What do we celebrate, after all, on Labor Day?
Grover Cleveland set Labor Day up in the 1880s but placed it at the end of the summer, in September, to keep it far away from May Day, the Communist and labor movement's very European day for honoring The Worker and the hard-won eight-hour work day. That's an easy way to remember the difference between Labor Day and Memorial Day, incidentally: Labor Day can never happen close to May. Anyway, that's how I do it.
That initial reticence of Cleveland's has now blossomed into a full denial of the value of labor and the worker in twenty-first century America. Unions? A joke. A labor movement? What's that? Worker's compensation? Fair wages? Benefits? Insurance? Vacation time? Job security? In the Age of the Corporation, the pursuit of profit has overshadowed everything else. Companies move production and customer support "offshore" (in every possible way, a repellent term), in the pursuit of ever-higher profits. CEOs make salaries many times over lower-ranking employees for the first time in decades. And who suffers in the pursuit of corporate expansion and profit: always the rank and file worker. Always.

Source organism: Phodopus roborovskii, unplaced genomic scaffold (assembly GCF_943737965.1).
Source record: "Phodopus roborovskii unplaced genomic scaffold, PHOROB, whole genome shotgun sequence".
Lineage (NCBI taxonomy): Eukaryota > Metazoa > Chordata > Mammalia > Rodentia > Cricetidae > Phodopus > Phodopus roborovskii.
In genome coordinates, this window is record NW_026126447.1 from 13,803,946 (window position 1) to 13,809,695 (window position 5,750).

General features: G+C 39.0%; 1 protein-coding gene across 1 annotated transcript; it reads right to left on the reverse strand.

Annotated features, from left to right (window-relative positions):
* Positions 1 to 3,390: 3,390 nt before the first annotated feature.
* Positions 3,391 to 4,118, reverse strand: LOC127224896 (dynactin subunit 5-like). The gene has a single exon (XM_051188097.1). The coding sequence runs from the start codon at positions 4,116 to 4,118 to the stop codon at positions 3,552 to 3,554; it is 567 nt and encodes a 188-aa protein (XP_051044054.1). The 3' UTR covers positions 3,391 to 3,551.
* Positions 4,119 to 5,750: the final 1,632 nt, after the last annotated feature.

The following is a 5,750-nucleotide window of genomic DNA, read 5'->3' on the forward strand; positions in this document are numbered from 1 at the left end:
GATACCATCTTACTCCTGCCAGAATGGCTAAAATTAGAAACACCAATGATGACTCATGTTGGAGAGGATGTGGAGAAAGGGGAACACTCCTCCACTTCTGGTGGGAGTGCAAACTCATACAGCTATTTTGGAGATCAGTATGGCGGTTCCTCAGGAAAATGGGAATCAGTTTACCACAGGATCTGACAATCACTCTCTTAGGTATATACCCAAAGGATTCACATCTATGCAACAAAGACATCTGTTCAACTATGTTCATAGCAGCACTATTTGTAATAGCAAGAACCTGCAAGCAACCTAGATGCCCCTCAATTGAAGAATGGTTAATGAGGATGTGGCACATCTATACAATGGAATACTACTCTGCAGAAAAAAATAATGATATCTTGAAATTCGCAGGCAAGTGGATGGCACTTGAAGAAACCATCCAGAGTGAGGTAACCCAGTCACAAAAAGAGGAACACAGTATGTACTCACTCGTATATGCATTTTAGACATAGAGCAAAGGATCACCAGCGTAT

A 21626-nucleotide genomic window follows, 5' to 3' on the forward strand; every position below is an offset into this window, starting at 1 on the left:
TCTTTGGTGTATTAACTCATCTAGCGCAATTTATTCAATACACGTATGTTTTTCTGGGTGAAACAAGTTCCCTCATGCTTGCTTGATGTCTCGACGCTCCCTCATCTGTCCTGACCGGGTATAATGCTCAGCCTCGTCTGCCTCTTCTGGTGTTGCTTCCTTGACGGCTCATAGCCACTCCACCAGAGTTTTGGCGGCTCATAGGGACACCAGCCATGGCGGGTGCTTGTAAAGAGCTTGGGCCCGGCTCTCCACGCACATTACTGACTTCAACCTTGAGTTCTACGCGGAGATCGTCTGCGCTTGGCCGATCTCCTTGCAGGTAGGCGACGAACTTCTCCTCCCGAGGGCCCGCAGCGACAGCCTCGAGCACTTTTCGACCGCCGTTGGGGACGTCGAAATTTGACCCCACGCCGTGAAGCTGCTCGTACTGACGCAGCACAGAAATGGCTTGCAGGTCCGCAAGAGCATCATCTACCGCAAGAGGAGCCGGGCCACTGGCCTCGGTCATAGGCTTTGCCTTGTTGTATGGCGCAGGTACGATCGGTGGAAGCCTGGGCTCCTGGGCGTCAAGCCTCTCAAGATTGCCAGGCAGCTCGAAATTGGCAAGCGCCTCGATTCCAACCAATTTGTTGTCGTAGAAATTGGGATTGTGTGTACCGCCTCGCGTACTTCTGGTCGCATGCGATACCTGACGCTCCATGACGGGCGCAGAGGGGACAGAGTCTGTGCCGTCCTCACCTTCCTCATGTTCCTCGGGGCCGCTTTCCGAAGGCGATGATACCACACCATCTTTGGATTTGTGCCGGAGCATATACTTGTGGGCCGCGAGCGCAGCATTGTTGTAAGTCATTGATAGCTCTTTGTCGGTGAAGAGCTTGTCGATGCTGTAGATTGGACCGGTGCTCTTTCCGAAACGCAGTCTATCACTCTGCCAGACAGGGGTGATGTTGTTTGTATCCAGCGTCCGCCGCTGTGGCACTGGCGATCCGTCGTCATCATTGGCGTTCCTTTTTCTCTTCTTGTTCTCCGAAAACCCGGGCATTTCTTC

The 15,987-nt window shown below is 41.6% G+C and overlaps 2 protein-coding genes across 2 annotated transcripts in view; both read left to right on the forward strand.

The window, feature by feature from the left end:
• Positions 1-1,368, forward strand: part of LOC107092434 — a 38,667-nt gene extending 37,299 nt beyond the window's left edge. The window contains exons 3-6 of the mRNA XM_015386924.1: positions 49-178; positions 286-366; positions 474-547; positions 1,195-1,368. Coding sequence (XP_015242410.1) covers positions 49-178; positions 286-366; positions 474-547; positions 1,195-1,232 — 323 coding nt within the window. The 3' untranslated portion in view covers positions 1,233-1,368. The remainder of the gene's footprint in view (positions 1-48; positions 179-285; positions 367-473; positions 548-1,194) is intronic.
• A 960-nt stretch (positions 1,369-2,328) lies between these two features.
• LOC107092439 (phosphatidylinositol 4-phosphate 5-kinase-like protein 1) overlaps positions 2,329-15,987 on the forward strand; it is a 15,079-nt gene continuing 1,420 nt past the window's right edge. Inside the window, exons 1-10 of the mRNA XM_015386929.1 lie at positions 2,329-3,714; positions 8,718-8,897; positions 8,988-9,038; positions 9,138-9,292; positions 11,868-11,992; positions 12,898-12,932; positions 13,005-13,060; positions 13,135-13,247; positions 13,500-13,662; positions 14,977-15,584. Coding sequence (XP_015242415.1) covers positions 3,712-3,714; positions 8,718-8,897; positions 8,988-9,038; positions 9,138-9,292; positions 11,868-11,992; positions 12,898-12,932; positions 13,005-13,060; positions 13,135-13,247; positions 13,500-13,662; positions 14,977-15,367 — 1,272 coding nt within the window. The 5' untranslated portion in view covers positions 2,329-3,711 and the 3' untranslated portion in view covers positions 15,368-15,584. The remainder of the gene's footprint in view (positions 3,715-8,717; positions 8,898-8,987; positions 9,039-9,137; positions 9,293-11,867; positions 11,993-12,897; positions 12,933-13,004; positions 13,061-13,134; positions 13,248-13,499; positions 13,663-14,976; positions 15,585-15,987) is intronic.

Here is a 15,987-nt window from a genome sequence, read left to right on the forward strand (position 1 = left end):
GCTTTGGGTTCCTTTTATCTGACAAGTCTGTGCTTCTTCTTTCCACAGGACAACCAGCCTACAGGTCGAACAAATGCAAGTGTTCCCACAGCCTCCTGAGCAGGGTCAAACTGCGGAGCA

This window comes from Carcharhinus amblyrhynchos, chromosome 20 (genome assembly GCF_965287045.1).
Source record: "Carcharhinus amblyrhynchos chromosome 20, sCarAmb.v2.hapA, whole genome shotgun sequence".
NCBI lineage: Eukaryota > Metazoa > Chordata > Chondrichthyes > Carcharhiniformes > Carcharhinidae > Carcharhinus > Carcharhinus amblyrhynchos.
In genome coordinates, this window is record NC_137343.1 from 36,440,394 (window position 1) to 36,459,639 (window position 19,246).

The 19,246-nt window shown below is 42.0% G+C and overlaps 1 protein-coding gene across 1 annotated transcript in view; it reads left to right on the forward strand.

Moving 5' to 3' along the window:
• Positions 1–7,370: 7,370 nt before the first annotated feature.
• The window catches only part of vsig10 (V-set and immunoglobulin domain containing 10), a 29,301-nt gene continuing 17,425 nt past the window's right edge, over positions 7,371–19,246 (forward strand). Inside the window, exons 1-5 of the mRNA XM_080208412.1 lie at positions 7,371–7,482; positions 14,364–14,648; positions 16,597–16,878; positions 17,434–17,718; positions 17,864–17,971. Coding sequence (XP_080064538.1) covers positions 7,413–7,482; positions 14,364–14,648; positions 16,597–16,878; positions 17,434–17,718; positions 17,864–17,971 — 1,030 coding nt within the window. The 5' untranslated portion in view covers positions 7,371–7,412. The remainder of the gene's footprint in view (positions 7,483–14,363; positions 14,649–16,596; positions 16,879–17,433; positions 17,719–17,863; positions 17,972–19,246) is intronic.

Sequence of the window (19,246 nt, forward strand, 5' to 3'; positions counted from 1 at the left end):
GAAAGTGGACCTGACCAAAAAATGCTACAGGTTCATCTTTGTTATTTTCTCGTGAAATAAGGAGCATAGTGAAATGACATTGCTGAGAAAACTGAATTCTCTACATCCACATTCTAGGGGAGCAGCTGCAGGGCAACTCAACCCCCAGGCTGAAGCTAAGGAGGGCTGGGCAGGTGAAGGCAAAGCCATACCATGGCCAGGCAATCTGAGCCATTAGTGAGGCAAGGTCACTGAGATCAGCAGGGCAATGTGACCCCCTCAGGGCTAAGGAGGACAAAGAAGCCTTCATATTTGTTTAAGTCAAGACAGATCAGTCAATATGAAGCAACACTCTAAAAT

How did this happen? Well, the founding fathers put careful strictures on corporations, keeping them within states and denying them the right to buy and own each other, i.e., other corporations. But one day, the Supreme Court allowed--and not even in an actual decision--that corporations were persons, and therefore were granted the right of freedom of speech, ownership, etc. The 1950s, and 60s, especially, marked a backlash against earlier corporate exploitation and indulgence, but with Reagan and deregulation, the backlash against the backlash has increased exponentially. Under the current occupant of the White House it has only gotten worse, as if you needed informing of that with the many scandals of corporate interests and the lobbyists who serve them. Your government serves corporations, not you. Your government does not care about you, your health, your livelihood, your job, your wages, your ability to feed your family, or your safety (remember the mine workers killed recently, none of the many violations reported were investigated. If those violations had been acted upon, those men would be alive today. This is just an FYI.).
But always remember, even if Labor Day is a joke, always remember that your labor has value. Even as you toil in a salaried job for more than the eight-hour work day that was guaranteed over a century ago, I hope your labor has some value to you.
But don't worry, be happy. There's always a silver lining in every dark cloud. Truest of the dreams is The American Dream. Trust in The American Dream, in a country where anyone can become President. Remember that we live in a society unburdened by class. Trust that progress is the driving engine of our time and that your representatives have your best interests in mind. Don't forget that when God closes a door, he always opens a window. In spite of everything, still believe that people are good at heart. And always remember that murder will out.